One of my standbys – Rice and bean casserole – turned into a soup (because someone didn’t bother to measure out how much brown rice she had left…oops.) Guess what?

IMAG1425It was still freaking awesome!

Chalk up that mistake to a positive outcome. Finally, I prepped Red Lentil Dal (Forks Over Knives cookbook) and – sadly – I did overcook my lentils. Blast! I even allowed them to cook for less time than in the recipe, but I know I should have been paying a little closer attention.

1393806231144Lemon zestiness!

Not sure if I’ll make this particular recipe again. Maybe at least once more and avoiding the mush.

Seems to be a good life goal.

Taking on the 10k

When I first started running, I thought I loved 5ks. They were short and manageable. They offered camaraderie in a mini burst of 30 minutes or less.

But, then I learned: to be a successful running in a 5k, you need to be fast. And ladies and gentleman, I am not that.

I like to consider myself the plodder – I would much rather cover 10, 15, 20 miles over the course of time than engaging in a sprinting bonanza. I. hate. sprints. All of the running blogs, magazines and gurus press the importance of sprinting as part of training, but outside of bootcamp classes, you likely won’t find me tackling a speed workout.

Then, I met the 10k. The 10k – to me – is a fantastic racing distance. While 6.2 miles does still call for speed, it also begs for more strategy than one would likely need to employ in a 5k. The additional mileage gives me those desired feelings of accomplishment. One of the greatest challenges is to find actual 10k race offerings, since the half-marathon has become the dominant race over the last few years.

Last Saturday, I was able to both fulfill my 10k want and support an incredible family in Durham in the Florence Forth 10k. Despite a chilly morning, a terrible night of sleep (or lack thereof), and starting off WAY too fast, I ended up finishing 6th in my age division with a new PR: 46:09, a 7:27 pace (by far, my fastest pace in a road race to date). I felt my time for the remainder of Saturday and into Sunday (I faintly tempted the idea of some sort of workout on Sunday but listened to my body).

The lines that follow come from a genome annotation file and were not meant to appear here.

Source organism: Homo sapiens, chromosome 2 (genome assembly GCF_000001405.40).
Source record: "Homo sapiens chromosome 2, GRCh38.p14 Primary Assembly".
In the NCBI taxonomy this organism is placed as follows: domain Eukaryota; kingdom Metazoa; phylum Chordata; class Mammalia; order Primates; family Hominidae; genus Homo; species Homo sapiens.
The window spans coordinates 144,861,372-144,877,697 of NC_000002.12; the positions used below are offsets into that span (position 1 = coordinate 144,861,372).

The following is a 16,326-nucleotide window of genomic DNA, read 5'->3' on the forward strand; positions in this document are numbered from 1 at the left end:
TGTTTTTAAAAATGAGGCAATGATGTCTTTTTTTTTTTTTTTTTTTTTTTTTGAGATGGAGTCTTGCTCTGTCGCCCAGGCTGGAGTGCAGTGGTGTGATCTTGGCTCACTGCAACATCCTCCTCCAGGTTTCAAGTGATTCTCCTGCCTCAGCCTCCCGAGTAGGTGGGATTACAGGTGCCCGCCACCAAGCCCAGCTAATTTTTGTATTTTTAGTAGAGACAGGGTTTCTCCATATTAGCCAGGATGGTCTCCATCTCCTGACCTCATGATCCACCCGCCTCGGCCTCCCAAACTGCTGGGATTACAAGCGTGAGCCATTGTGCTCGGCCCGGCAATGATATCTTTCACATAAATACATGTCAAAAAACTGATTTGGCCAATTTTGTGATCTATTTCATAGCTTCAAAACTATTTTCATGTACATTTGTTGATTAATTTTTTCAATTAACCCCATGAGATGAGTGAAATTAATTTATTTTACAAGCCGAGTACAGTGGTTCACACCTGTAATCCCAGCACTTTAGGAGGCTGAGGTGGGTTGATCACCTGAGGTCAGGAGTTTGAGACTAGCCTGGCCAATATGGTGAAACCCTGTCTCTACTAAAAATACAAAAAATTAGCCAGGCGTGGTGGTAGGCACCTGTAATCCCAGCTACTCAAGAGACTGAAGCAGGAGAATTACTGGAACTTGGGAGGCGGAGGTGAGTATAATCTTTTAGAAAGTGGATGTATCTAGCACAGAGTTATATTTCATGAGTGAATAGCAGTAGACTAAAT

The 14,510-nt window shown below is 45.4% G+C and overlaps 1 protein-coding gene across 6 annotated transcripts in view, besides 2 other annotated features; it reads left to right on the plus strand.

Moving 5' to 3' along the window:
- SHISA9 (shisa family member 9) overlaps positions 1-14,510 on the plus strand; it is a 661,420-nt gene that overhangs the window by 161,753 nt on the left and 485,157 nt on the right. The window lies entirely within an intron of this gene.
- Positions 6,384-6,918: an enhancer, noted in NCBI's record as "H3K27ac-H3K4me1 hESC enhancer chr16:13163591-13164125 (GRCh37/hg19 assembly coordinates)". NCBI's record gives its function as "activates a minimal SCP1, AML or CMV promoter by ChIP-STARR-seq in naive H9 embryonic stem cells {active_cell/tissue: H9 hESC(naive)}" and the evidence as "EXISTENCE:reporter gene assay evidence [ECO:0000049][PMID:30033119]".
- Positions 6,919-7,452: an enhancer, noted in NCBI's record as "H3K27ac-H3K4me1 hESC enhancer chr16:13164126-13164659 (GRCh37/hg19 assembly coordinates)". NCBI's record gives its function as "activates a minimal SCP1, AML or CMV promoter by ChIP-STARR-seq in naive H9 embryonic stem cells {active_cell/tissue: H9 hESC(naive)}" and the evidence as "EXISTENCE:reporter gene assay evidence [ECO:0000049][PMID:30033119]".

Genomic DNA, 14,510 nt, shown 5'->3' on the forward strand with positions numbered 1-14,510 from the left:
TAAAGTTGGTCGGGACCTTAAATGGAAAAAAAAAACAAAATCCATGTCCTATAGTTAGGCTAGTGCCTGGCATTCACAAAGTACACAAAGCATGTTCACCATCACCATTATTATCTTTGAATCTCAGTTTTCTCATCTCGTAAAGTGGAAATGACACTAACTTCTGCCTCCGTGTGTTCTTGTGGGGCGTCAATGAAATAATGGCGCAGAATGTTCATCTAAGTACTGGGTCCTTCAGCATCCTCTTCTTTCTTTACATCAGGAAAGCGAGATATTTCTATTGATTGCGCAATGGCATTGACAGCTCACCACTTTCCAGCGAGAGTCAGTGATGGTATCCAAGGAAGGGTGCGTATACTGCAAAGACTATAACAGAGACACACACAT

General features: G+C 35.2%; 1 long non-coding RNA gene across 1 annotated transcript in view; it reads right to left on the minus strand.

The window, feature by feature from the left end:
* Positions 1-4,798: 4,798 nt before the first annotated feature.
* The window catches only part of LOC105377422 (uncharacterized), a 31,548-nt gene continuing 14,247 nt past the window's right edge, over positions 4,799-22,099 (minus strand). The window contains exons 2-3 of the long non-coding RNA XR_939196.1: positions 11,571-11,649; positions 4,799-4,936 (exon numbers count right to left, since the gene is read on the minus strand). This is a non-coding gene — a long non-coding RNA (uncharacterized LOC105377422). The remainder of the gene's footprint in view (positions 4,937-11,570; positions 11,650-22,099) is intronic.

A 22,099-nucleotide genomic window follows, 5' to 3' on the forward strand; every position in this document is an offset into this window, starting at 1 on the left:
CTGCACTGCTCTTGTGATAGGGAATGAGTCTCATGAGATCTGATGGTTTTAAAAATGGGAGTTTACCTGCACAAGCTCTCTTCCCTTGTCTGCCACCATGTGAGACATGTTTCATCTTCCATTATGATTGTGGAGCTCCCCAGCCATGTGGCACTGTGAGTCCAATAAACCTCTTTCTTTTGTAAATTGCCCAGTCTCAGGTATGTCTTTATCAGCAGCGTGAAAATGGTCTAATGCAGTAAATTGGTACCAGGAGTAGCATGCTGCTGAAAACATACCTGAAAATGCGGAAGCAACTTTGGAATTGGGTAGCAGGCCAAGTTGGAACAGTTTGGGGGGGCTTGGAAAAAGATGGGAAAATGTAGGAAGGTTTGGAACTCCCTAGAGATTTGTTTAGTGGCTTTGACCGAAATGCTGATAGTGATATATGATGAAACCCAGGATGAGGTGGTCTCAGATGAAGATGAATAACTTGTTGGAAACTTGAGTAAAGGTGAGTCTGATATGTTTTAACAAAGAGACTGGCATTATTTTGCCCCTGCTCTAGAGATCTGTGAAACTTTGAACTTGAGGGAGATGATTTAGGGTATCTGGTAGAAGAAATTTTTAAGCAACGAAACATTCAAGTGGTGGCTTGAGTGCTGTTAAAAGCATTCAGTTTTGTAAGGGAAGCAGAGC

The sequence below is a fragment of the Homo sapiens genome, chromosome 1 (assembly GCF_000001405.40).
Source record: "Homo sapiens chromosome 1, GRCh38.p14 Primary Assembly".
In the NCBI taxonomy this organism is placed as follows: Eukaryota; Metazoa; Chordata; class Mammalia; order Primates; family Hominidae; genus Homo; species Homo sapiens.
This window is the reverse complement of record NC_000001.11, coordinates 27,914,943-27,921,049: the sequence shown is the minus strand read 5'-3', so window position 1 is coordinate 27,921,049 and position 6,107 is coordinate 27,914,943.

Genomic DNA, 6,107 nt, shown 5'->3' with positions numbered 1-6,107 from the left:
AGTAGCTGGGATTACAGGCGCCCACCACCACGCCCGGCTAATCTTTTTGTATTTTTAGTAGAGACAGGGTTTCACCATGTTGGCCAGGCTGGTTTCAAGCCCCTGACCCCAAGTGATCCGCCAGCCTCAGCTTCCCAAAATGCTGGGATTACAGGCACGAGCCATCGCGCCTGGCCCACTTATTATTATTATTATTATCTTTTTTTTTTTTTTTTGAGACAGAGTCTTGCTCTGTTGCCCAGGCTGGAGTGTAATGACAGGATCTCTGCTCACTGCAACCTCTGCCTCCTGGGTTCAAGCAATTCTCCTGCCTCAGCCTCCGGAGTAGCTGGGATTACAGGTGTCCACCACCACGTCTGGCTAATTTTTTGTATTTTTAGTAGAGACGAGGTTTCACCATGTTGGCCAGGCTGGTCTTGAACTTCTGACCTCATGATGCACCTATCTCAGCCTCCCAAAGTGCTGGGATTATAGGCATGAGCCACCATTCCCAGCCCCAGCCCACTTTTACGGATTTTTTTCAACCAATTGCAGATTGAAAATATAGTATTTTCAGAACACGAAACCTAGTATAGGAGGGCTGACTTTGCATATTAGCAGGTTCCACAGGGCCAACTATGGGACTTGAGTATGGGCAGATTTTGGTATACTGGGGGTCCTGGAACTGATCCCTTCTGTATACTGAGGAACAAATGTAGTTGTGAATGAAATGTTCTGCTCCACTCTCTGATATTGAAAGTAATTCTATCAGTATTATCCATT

What’s your ideal running distance? [Note: while none is an acceptable answer, there has to be something run-related that entices you – a sport, chasing after your kids or pets, pretending you are in a James Bond movie…)

2014: What Else Could I Add to the Pursuit Plate?

How many a new job?

Part of the January and February stress index (in fact, a major part) has been the pursuit of a new job. I had not intended to transition away from my current role, as, for the most part, I really enjoy my job. I work for a nonprofit that inspires people to register for organ, eye and tissue donation. I have met incredible people whose lives have been touched by the incredible gift of life. I work for and with one of the most supportive supervisors a person could ask for – one that has allowed me to take risks, add more responsibilities, and bring our outreach to new levels.

But, when an Online Engagement Coordinator position came across one of my listservs, I stopped in my tracks. While I have worn numerous hats in my role as a Program Manager, my favorite hat is communications – online, face-to-face, printed, however. After completing my Master program last year, one of the “dream jobs” I discussed was serving as a Public Information Officer with a local government, nonprofit, etc. While not off the table, this position with the NC League of Conservation Voters will allow me to fuse together my passion for outreach and advocacy in the online realm (and dive into fundraising – an uncharted but desired to explore territory!)

I gave my official notice of resignation on Friday but will continue in my current role until the end of the month. March kicks off our annual DMV Awards program where I will be traversing the great state of North Carolina in my 2007 Corolla, literally traveling from Murphy to Manteo. At the same time, I will begin to educate myself on the NCLCV and what lies ahead there. All of that to say: March is going to be challenging. Not expecting to have time to do a lot of fun things, and that will likely include both cooking and writing blog posts.

Two other perks of the new position – outside of becoming part of a powerful pro-conservation voice – are that I will get to be back in an office setting (goodbye cats!) AND will be working in downtown Raleigh. While the City of Oaks is not on par with a downtown Chi-town or Manhattan, it is still alluring to have the option of walking and obtaining morning coffee, running the streets at lunch, and opening new doors of opportunities and events at night.

Here’s to taking risks, pursuing passions, and growing as a person and professional in a whole new sector of society!